Java Interval


The Interval class will help us to measure time differences. We can (for example) use it very easily to find out how much time is left until a hero respawns after death or to find out how long a certain algorithm takes to execute.


Interval i = new Interval();

System.out.println("it took: " + i.value() + " ms")
// => it took 5 ms (etc.)

About System.currentTimeMillis()

The Java function System.currentTimeMillis() returns how long the system was running in milliseconds. Now if we do that once, wait a while, do it again and then subtract both results, we can easily measure time differences.


long start = System.currentTimeMillis();
long elapsed = System.currentTimeMillis() - start;

System.out.println("It took " + elapsed + " ms");


We want to use the above method and put it all into a simple class that does all the calculations for us. The Interval class will start counting the time when it was created and the .value() function will always return how much time has elapsed since start. In addition, we will also implement a .reset() function to restart the time counter.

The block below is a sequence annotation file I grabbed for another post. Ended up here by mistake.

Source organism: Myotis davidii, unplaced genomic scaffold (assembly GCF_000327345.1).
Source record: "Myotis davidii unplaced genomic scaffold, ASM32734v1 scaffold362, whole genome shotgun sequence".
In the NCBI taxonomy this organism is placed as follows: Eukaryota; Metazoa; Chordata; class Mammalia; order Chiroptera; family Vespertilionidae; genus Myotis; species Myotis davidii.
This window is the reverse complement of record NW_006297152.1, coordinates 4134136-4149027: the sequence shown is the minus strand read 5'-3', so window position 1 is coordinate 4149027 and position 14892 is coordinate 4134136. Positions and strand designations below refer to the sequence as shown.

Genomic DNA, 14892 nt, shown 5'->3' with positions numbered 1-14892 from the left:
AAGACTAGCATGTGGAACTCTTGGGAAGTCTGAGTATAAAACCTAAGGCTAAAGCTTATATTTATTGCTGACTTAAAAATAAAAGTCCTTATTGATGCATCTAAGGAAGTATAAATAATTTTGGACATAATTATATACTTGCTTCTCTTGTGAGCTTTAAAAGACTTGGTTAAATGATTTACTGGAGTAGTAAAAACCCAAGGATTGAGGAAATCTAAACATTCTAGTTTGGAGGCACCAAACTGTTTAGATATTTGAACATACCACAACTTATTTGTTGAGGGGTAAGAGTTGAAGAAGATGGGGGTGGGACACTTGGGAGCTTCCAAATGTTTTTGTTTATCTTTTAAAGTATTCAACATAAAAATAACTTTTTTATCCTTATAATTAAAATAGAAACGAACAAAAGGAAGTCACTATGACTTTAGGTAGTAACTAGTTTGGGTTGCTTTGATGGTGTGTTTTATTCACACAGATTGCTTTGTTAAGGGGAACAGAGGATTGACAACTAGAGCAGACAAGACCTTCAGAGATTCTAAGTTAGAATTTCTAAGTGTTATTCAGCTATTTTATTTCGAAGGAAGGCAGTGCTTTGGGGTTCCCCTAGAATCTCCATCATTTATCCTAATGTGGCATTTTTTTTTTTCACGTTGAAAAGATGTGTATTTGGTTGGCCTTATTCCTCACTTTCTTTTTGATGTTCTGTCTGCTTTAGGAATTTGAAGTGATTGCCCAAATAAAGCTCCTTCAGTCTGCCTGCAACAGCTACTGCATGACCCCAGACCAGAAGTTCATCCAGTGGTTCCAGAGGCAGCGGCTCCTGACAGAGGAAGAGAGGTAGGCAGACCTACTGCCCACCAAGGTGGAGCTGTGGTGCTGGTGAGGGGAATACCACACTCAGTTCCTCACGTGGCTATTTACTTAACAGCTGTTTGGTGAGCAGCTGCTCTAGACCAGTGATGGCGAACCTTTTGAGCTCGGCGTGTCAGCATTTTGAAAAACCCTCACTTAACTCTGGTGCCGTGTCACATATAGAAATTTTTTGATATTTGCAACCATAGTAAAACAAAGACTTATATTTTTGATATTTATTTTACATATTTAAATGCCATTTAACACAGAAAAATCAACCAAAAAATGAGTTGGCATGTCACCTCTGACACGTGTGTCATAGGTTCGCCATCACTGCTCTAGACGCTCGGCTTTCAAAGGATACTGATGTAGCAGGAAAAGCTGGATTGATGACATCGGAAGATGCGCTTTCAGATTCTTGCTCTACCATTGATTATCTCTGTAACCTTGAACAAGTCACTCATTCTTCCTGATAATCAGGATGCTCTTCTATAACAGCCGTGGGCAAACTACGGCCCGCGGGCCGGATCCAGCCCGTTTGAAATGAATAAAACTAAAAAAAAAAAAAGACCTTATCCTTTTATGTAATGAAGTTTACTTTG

public class Interval {        
    long m_start = System.currentTimeMillis();
    public long value() {
        return System.currentTimeMillis() - m_start;
    public void reset() {
        m_start = System.currentTimeMillis();

Note that m_start is being set when the object is created.

Usage Examples

In the first usage example we want to call the doStuff() function a few times, but only until 50 milliseconds are elapsed:

Interval i = new Interval();

// Do something for not longer than 50 milliseconds
while (i.value() < 50) {

The second example shows how the respawn problem mentioned above could be implemented with the Interval class:

Interval respawnInterval = null;

void playerTryToRespawn()
    // 10 seconds elapsed already?
    if (respawnInterval.value() >= 10000) {
        // respawn


A clean and simple implementation to solve a common problem when making games.